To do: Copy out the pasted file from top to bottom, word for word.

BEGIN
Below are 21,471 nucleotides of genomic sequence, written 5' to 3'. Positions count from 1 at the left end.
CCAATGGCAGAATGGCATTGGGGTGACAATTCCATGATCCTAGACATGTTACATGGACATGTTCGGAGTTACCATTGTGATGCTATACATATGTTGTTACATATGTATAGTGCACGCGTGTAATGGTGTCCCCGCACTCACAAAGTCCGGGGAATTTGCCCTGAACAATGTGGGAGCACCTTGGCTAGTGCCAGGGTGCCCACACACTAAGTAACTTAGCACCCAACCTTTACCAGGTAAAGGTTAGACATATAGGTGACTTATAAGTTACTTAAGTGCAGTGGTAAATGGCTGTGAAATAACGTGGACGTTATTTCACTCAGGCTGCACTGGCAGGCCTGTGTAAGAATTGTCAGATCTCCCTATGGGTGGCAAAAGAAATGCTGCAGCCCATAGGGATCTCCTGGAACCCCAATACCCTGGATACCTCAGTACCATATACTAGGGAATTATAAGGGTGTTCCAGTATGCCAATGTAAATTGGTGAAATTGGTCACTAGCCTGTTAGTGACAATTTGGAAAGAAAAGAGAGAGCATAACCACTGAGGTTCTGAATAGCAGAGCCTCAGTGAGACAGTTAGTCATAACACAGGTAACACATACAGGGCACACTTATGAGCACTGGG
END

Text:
Below are 21,471 nucleotides of genomic sequence, written 5' to 3'. Positions count from 1 at the left end.
CCAATGGCAGAATGGCATTGGGGTGACAATTCCATGATCCTAGACATGTTACATGGACATGTTCGGAGTTACCATTGTGATGCTATACATATGTTGTTACATATGTATAGTGCACGCGTGTAATGGTGTCCCCGCACTCACAAAGTCCGGGGAATTTGCCCTGAACAATGTGGGAGCACCTTGGCTAGTGCCAGGGTGCCCACACACTAAGTAACTTAGCACCCAACCTTTACCAGGTAAAGGTTAGACATATAGGTGACTTATAAGTTACTTAAGTGCAGTGGTAAATGGCTGTGAAATAACGTGGACGTTATTTCACTCAGGCTGCACTGGCAGGCCTGTGTAAGAATTGTCAGATCTCCCTATGGGTGGCAAAAGAAATGCTGCAGCCCATAGGGATCTCCTGGAACCCCAATACCCTGGATACCTCAGTACCATATACTAGGGAATTATAAGGGTGTTCCAGTATGCCAATGTAAATTGGTGAAATTGGTCACTAGCCTGTTAGTGACAATTTGGAAAGAAAAGAGAGAGCATAACCACTGAGGTTCTGAATAGCAGAGCCTCAGTGAGACAGTTAGTCATAACACAGGTAACACATACAGGGCACACTTATGAGCACTGGG